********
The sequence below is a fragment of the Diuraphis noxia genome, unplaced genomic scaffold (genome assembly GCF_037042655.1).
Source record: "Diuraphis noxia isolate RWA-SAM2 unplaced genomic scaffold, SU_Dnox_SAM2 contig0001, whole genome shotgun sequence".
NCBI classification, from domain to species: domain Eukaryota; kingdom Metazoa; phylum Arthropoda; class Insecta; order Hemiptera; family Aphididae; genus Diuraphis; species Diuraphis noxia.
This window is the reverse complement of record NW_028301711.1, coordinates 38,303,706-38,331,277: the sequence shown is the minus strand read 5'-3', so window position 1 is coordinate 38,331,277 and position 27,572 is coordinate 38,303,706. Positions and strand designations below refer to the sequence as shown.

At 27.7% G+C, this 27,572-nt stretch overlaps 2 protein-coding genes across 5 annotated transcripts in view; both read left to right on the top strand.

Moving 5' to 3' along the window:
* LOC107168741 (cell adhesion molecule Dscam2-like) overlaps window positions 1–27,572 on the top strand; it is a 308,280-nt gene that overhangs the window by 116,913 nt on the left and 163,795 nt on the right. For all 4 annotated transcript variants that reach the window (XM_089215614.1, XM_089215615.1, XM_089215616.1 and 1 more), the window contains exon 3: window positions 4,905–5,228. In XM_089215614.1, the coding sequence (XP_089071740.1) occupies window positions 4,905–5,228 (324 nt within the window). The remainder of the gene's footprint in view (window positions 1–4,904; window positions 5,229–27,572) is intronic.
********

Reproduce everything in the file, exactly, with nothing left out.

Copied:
The sequence below is a fragment of the Diuraphis noxia genome, unplaced genomic scaffold (genome assembly GCF_037042655.1).
Source record: "Diuraphis noxia isolate RWA-SAM2 unplaced genomic scaffold, SU_Dnox_SAM2 contig0001, whole genome shotgun sequence".
NCBI classification, from domain to species: domain Eukaryota; kingdom Metazoa; phylum Arthropoda; class Insecta; order Hemiptera; family Aphididae; genus Diuraphis; species Diuraphis noxia.
This window is the reverse complement of record NW_028301711.1, coordinates 38,303,706-38,331,277: the sequence shown is the minus strand read 5'-3', so window position 1 is coordinate 38,331,277 and position 27,572 is coordinate 38,303,706. Positions and strand designations below refer to the sequence as shown.

At 27.7% G+C, this 27,572-nt stretch overlaps 2 protein-coding genes across 5 annotated transcripts in view; both read left to right on the top strand.

Moving 5' to 3' along the window:
* LOC107168741 (cell adhesion molecule Dscam2-like) overlaps window positions 1–27,572 on the top strand; it is a 308,280-nt gene that overhangs the window by 116,913 nt on the left and 163,795 nt on the right. For all 4 annotated transcript variants that reach the window (XM_089215614.1, XM_089215615.1, XM_089215616.1 and 1 more), the window contains exon 3: window positions 4,905–5,228. In XM_089215614.1, the coding sequence (XP_089071740.1) occupies window positions 4,905–5,228 (324 nt within the window). The remainder of the gene's footprint in view (window positions 1–4,904; window positions 5,229–27,572) is intronic.